By Tom Switzer
We all know that the group known as Islamic State is evil. Barbarians whose goal is to expand their power with gruesome murders and mass killings deserve to be preceded by that adjective.
But the goal of eradicating evil such as IS, if one is concerned to be successful and not merely to feel righteous, is complicated and fraught with the danger of unintended consequences.
US President Barack Obama was right to order limited air strikes to stop the jihadists from carrying out a genocide in northern Iraq. Ditto his decision to provide humanitarian relief to Yazidis and other desperate Iraqi minority groups fleeing IS's rampage.
It now appears likely Washington will broaden its campaign against IS across Iraq and perhaps extend air strikes into Syria. As someone who opposed the decision to invade Iraq in 2003, let me offer a few words of caution.
For one thing, escalation of the US military campaign could inflame sectarian tensions by reinforcing perceptions among even moderate Sunnis in Iraq and across the region that Washington is favouring the Shiite regime in Baghdad.
Most of us in the West think the US strikes against IS in northern Iraq are self-evidently justified. Many Sunnis think differently. From the British to the Baathists, they held a disproportionate share of power and resources in Iraq. Since the downfall of Saddam Hussein, however, the majority Shiites have become the political winners bent on ruthlessly discriminating against the minority Sunnis as payback for decades of mistreatment.
Many Sunnis have felt Washington has facilitated a violent Shiite offensive against themselves. When they see the US intervene against the Sunnis as soon as other ethnic groups are threatened, they assume the Americans are helping the Shiite. US escalation of the war, even in the cause of defeating Islamist terrorists, would affirm this narrative.
Another cause for scepticism: the conflict is complicated and morally ambiguous. In response to the butchery of US journalist James Foley, many people have purveyed a good-versus-evil world view.
But remember this: the Sunni extremists who want to form a terrorist state in the heart of the Persian Gulf are waging war against an authoritarian Shiite regime in Baghdad that is strongly supported by a terrorist-sponsoring Shiite power that wants to dominate the region (Iran). As Prime Minister Tony Abbott said of Syria's civil war a year ago, this is a fight between "baddies".
Now calls for a rapprochement with Syrian President Bashar al-Assad are escalating. Last weekend, the former head of the British Army Lord Dannatt called on the West to form an alliance with Damascus to beat IS.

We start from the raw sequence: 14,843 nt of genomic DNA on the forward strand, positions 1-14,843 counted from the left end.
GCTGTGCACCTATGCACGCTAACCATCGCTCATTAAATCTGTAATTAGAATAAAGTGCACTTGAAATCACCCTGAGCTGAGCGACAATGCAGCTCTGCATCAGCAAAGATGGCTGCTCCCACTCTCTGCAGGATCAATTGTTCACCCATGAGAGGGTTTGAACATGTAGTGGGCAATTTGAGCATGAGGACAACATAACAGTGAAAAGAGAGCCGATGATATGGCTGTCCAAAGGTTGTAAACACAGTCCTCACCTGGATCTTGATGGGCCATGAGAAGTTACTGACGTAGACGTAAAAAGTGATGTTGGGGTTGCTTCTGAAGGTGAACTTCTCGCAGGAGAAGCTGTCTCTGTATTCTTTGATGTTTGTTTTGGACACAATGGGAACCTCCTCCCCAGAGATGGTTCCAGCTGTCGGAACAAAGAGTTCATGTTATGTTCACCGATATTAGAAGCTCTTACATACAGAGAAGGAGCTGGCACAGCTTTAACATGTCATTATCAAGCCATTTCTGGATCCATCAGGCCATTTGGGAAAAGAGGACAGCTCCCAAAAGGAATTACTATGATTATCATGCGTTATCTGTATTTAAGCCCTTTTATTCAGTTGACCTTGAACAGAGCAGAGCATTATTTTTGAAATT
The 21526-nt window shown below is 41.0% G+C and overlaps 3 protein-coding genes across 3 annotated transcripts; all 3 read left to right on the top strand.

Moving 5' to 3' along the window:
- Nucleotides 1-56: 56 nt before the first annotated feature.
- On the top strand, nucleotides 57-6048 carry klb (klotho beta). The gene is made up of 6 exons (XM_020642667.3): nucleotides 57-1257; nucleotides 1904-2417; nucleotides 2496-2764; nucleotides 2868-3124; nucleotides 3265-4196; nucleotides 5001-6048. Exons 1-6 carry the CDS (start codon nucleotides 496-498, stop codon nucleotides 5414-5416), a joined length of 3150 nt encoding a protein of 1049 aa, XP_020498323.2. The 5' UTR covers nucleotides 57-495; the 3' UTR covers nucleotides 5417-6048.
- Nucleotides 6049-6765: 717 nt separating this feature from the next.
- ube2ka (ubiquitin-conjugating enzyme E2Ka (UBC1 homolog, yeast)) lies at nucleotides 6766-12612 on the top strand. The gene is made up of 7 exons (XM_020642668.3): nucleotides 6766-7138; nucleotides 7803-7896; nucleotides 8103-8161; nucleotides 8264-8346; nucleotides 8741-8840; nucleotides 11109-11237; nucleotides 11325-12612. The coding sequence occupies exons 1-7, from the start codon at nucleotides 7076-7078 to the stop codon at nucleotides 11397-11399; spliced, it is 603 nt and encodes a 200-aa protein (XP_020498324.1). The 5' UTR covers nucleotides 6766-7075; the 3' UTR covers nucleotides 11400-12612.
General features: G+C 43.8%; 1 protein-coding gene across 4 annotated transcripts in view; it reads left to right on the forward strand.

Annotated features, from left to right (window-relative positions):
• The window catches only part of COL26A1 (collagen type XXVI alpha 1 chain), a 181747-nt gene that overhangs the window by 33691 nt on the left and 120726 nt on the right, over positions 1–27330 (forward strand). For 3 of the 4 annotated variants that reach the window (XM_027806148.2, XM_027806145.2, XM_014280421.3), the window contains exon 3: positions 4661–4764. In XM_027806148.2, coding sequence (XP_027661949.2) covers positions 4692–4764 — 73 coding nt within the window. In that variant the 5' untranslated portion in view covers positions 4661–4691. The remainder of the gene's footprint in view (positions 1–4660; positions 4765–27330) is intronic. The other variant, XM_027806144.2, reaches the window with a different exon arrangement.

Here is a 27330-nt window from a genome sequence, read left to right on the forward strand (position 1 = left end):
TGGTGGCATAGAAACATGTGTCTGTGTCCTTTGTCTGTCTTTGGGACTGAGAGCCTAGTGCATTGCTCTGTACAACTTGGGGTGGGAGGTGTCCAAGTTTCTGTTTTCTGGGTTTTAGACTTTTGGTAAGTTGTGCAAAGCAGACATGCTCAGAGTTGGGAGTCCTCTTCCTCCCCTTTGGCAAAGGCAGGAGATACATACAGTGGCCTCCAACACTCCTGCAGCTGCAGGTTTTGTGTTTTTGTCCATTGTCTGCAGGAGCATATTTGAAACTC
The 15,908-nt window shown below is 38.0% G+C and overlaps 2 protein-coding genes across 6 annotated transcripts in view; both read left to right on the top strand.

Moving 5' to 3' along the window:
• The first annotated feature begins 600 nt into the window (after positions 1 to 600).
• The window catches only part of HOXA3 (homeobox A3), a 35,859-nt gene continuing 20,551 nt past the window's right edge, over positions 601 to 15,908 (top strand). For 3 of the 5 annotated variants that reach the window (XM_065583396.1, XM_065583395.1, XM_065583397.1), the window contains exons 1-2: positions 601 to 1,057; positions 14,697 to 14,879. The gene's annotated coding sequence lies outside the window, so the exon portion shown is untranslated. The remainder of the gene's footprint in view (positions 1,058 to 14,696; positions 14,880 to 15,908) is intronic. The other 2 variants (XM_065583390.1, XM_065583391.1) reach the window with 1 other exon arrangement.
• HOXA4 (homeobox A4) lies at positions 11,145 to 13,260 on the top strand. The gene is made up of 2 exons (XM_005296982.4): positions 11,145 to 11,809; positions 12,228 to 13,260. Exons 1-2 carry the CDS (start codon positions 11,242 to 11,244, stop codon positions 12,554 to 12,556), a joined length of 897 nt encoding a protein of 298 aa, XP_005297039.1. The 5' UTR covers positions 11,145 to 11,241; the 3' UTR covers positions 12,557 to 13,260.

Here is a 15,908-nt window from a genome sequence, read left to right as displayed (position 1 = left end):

Think about that: the US and Britain are trying to destroy the very enemy (IS) that seeks to destroy the very regime (Syria's dictatorship) that Washington and London have been trying to destroy since 2011.
Indeed, a year ago both Obama and British Prime Minister David Cameron were lobbying the Congress and the Commons, respectively, to authorise military strikes against Damascus. To this day, the stated Syrian policy of the US is "regime change".
If we accommodate Assad, the West would be applying the old diplomatic dictum "the enemy of my enemy is my friend" with excessive zeal.
There is another case for caution about escalating the conflict: Americans are in no mood to go abroad in search of new monsters to destroy. As Iraq and Afghanistan showed, Americans might be easily aroused to join the battle cry, but they lack the attention span and staying power to stay the course. Ending evil is a long, hard slog.
One suspects Obama, much to the ire of neo-conservatives and liberal hawks, recognises these realities. Sure, he knows IS represents pure evil, that its recent advances into Kurdish areas needed to be stopped, and that it has attracted terrorists from Syria and even Western nations, such as Australia. But he is also aware of the limits to US power, especially in a region that will not conform to Western expectations.
Moreover, as the distinguished Harvard professor Stephen Walt has argued, IS is a lightly armed group of thugs (with no navy and air force) whose alleged "caliphate" stretches across mostly empty flat terrain.
It can defeat small units of divided, poorly trained and demoralised troops, but not a decent military with some resolve. It clearly cannot topple Assad — certainly not without Western help.
Obama will try to give local actors such as the Kurds in the north, Baghdad in the Shiite south, Turkey, perhaps even Iran, and Syria the time to defeat or at least contain the problem themselves. It is ultimately their fight, not the United States' — unless the President makes it so.
This article was originally published in the Fairfax Media